Charlotte Street Partners



Don't wait for the budget

Written by Javier Maquieira, senior associate 
Edited by Scott Reid, associate partner
26 October 2021

Good morning,

In the autumn of 1947, the then Labour chancellor of the exchequer, Hugh Dalton, resigned after revealing key budget details in an impromptu remark to a political journalist of the now defunct evening paper Star.
The leak was printed even before Dalton had finished delivering his budget speech and while the London stock market was still open. In those days, when pre-budget purdah meant that the chancellor would disappear from public view weeks in advance to allow the Treasury to consider its policy options in a confidential atmosphere, breaking a budget secret was considered a scandal worthy of resignation.
In 2021 Britain, however, the tradition of pre-budget secrecy has long gone, much to the speaker of the House of Common’s chagrin. In fact, formal government announcements in the run-up to a budget have become so commonplace, that it makes one wonder if there’s anything left to announce on the day itself.
The funding announcement blitz we are currently experiencing ahead of Rishi Sunak’s budget and spending review statement tomorrow is a clear example of that evolution. But it also serves a wider purpose – securing good headlines with shiny investments and reports of largesse.
Chief among them is the rise of the national living wage from £8.91 to £9.50 from April 2022, which would translate into full-time workers aged over 23 getting £1,074 extra a year before tax. The move, which follows the recommendation of the low pay commission, is more than twice the current 3.1% rise in the cost of living.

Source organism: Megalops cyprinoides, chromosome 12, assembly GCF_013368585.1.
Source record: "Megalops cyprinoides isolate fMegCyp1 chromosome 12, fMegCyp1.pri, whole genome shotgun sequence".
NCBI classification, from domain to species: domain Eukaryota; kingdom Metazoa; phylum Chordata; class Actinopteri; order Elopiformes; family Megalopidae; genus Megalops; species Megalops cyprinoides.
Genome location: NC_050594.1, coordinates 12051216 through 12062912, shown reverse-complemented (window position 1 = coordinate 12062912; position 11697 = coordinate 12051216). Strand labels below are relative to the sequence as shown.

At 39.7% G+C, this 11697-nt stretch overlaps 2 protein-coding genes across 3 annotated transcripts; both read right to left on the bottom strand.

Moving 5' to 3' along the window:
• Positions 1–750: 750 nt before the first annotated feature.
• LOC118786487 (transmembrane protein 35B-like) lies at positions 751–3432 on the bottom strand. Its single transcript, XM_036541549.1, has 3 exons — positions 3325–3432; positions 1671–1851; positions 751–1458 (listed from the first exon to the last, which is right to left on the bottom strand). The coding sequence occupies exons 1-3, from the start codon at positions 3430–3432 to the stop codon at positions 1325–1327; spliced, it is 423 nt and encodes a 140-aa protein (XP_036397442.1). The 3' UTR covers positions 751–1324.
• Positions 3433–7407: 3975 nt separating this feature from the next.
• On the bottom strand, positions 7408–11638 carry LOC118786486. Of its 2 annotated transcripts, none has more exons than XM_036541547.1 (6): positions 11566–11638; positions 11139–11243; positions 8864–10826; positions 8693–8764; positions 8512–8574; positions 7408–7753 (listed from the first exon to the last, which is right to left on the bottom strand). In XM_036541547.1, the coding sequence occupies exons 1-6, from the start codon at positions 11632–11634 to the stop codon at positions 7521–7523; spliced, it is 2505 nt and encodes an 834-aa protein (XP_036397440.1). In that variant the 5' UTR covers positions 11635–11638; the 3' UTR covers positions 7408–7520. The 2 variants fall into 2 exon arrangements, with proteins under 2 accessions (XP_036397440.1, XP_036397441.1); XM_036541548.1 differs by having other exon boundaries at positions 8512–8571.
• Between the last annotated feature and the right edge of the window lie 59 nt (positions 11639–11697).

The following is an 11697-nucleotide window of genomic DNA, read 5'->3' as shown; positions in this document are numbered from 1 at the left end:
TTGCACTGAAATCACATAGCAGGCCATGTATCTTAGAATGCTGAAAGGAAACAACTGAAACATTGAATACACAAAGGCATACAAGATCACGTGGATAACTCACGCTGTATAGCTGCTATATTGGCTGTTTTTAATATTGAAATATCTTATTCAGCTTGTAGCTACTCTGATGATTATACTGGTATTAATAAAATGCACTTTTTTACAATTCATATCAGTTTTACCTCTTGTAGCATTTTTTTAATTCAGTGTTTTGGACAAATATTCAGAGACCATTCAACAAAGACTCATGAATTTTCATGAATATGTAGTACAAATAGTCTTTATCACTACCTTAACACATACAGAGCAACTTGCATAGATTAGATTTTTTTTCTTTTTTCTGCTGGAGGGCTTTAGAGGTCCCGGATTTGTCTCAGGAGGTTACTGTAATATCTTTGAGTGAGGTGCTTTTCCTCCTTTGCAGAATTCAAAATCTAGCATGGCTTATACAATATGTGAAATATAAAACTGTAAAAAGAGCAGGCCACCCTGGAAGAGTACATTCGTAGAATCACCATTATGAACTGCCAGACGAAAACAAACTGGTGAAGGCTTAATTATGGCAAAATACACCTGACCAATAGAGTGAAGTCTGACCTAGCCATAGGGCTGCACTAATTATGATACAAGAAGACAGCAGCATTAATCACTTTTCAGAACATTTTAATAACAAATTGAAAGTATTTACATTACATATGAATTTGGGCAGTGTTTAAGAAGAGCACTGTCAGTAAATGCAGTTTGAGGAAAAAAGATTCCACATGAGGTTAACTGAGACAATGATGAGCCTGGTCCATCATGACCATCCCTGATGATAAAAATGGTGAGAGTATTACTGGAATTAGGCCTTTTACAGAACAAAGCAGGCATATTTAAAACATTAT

Other spending pledges set to be made at lunchtime tomorrow include the end of a “temporary pause” in salary progression for at least 1.3m public sector workers; £6.9bn for England’s city regions to spend on train, tram, bus, and cycle projects; £5.9bn for NHS England to tackle the backlog of people waiting for tests and scans; £5bn over the next three years for health research and development; and £1.8bn for building around 160,000 new homes on derelict or unused land in England.
But as the old saying goes, ‘all that glitters is not gold.’ The chancellor has already been criticised for a lack of detail, as well as not taking rising inflation into consideration. What’s more, although these public expenditure announcements sound reasonably generous, they are likely to prove tight in relation to current demands on public services.
From their perspective, British businesses have voiced their concern over the forthcoming rise in national insurance contributions. Amid surging energy prices, labour shortages, and widespread supply chain disruption, companies are urging the government to relieve pressure on them, while 39% of respondents in an EY survey of more than 1,000 businesses think taxes should go up to tackle greenhouse gases.
Crucially, this year’s autumn budget will be delivered only four days before COP26 kicks off in Glasgow and as the prime minister, Boris Johnson, prepares to play host to the climate summit. Against this background, expect any spending announcements left to be scrutinised through the carbon lens.


The UK prime minister admitted on Monday that he was “very worried” COP26 would fail to achieve a breakthrough of tackling the climate crisis. Boris Johnson was speaking to children in Downing Street as it was revealed that rich countries would not deliver their long-promised target of $100bn a year to help developing nations until 2023 – three years later than originally planned.
The Australian prime minister has released his government’s plan to reach net-zero emissions by 2050, updating the country’s 2030 projection to between 30% and 35% as he prepares to attend COP26. However, Scott Morrison’s long-awaited pledge, which comes after bargaining with resistant MPs within his government, has been criticised for not including plans to end Australia’s massive fossil fuel sectors.
Former Facebook employee Frances Haugen told members of the UK parliament yesterday that the company’s chief executive, Mark Zuckerberg, “has unilateral control over three billion people” due to his position, and urgent external regulation is needed to make social media platforms take some responsibility for content on their sites. Haugen added that Facebook’s internal culture prioritised profitability over its impact on the wider world as she urged the company to make it harder to share material to slow the sharing of hate and disinformation.

Business and economy